“Yes,” she agrees, because there is no reason not to, “And it didn’t work,” she repeats pointedly, dismissive.
Kakashi ignores the cue to drop the matter and instead says, “We can’t have that kind of liability out in the field.”
Shikako, fed up with this harsh Kakashi and the stress of war and the knowledge that all she has ever known has been taken from her again, is less than pleased, “I won’t try to use it again!” she snaps, and doesn’t feel the slightest bit guilty at the way Obito’s eyes widen with surprise, or the way Rin stills completely.
But it’s what little of Kakashi’s expression she can read that makes her pause–the narrowing in his eyes that she recognizes from her own sensei–a point made and an argument won. Shikako realizes then that the lack of summoning might not be the only liability he was talking about. Her irritation recedes.
“We’ll head back to base camp for now,” Kakashi decides, “Ikoma-san will want to know what we’ve found,” he says, and that’s like Shikako’s Kakashi, too. A kindness hidden behind monotone and apathy–Shikako is a stranger amongst them, still, she may find comfort in her family.
It is well meant; it’s not his fault he doesn’t know that Ikoma is more of a stranger to her than Kakashi.
They report immediately to Ikoma–Team Seven luck remaining strong even backwards through the years as they explain how their scouting mission turned into a battle because of a stray combination Iwa-Kumo team–before Rin excuses herself to join the medical tent and the boys likewise leave to offer their services to the camp.
Leaving Shikako with the uncle that died before she was born.
They are Nara, far used to more subtle manipulations, and so their efforts are deemed obvious but charming for it. Between them they share an amused smile, a raised brow, and the smallest laugh–a fleeting moment of levity during war.
Ikoma waits for her to speak first, so much like Shikako’s father that she doesn’t feel the awkwardness she expected.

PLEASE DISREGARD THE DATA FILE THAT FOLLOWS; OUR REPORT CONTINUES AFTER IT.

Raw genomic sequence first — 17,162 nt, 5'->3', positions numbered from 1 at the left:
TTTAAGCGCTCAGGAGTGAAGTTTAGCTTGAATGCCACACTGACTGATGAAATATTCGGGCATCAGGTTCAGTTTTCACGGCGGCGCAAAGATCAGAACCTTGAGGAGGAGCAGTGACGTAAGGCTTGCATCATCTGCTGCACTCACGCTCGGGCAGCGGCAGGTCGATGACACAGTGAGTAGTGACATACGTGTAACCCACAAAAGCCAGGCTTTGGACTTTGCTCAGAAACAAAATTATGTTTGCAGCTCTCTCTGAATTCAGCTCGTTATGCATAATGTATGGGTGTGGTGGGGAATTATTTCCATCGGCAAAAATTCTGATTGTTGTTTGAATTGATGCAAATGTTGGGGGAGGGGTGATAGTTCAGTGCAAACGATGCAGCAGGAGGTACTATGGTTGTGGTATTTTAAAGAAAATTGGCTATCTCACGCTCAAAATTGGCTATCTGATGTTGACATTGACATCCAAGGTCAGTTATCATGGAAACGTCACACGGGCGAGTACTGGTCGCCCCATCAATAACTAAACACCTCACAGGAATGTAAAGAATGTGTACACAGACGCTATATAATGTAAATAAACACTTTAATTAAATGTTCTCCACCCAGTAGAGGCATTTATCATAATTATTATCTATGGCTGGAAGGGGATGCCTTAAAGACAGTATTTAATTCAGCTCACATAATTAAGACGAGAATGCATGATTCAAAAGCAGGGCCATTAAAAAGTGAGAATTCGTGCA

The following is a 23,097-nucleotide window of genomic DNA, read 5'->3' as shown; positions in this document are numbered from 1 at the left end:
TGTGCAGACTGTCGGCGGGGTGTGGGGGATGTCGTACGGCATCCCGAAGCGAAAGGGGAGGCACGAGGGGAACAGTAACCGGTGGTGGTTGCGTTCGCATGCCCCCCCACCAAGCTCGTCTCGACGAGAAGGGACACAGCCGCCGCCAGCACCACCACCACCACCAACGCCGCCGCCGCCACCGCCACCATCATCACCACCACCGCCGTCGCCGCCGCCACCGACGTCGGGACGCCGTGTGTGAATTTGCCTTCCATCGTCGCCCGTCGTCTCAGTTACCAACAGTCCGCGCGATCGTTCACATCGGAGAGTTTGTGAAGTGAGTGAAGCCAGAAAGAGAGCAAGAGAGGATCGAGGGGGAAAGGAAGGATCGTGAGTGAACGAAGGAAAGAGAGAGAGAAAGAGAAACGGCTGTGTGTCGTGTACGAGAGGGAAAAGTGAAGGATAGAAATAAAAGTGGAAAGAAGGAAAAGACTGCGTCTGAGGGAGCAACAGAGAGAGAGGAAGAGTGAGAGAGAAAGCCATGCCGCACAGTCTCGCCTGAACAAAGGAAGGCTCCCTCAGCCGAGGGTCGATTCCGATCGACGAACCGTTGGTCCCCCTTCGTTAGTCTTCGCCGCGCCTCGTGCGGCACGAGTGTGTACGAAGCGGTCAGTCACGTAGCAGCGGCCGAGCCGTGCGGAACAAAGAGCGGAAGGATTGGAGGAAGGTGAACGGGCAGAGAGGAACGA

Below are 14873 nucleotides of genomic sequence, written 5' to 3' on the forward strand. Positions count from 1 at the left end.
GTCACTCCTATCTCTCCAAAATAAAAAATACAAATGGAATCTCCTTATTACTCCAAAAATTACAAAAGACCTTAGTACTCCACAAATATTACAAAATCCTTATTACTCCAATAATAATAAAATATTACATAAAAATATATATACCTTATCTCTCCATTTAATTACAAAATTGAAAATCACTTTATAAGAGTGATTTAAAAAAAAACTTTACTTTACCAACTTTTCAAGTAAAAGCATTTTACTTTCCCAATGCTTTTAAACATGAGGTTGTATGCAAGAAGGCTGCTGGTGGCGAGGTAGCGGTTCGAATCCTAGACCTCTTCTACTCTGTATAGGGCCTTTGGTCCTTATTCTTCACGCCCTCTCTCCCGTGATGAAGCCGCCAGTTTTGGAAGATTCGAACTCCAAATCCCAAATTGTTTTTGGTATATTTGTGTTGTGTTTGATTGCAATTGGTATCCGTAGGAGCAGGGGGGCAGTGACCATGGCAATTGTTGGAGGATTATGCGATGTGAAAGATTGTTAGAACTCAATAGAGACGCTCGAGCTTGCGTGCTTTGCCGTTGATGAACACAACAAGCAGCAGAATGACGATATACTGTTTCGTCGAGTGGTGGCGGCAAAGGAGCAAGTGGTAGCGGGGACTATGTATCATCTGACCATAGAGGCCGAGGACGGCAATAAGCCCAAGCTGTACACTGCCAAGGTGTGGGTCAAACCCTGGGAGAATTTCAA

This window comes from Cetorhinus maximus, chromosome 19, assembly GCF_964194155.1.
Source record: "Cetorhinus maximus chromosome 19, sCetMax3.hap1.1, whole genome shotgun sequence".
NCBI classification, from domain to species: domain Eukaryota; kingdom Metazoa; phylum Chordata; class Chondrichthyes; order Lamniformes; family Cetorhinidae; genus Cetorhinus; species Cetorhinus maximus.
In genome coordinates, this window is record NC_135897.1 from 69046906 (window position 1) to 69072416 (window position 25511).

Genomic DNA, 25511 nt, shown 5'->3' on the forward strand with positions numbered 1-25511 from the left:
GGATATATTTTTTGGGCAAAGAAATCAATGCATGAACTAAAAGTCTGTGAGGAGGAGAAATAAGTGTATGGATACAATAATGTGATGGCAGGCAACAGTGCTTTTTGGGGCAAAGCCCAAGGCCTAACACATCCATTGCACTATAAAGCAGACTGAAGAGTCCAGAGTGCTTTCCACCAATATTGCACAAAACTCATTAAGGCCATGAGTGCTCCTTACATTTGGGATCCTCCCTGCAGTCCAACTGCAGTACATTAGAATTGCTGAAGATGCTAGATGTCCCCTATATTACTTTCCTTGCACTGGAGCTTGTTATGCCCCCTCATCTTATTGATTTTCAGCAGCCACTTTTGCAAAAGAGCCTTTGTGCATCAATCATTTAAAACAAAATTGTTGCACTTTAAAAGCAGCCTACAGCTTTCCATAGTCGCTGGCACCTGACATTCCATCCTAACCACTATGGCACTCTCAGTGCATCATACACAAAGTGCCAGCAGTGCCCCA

“I tried to summon Heijomaru,” she says, before hesitating, unsure if her uncle knows the deer summons by name.
But he is clan heir, now, and Ikoma laughs, “Sembei-obaasan let you sign the scroll?” Before he, too, hesitates, “Unless it wasn’t Sembei-obaasan… is she still alive when…” unready or perhaps unwilling to verbally acknowledge that Shikako is from the future–a future–though she knows he knows.
They stand in silence.
“I’m pretty sure she’s older than Konoha itself,” Shikako tries, which brings the smile back to both of their faces.
“I wouldn’t be surprised,” Ikoma nods, considering, “She’s not a field shinobi anymore, but given the tactical advantages of our clan’s summons she may have been deployed to one of the other base camps. I can send a request in, see if she can be sent here. If not, then have your team sent to wherever she is,” he says, in the recognizable tones of a Nara planning.
“Oh, that’s…” generous, kind, unnecessary, she doesn’t say.
“You’re family,” Ikoma says, argument against all three, efficient with his words in a way so familiar to her.
Because they are family, even if they are strangers to each other; he’d never send out troops hampered, he’s not going to do so to family.
And Shikako knows that it’s war and she can’t promise to save him, but she’s going to try.
A/N: 😀 …. or… O_O
I still have no idea what I’m doing with this series.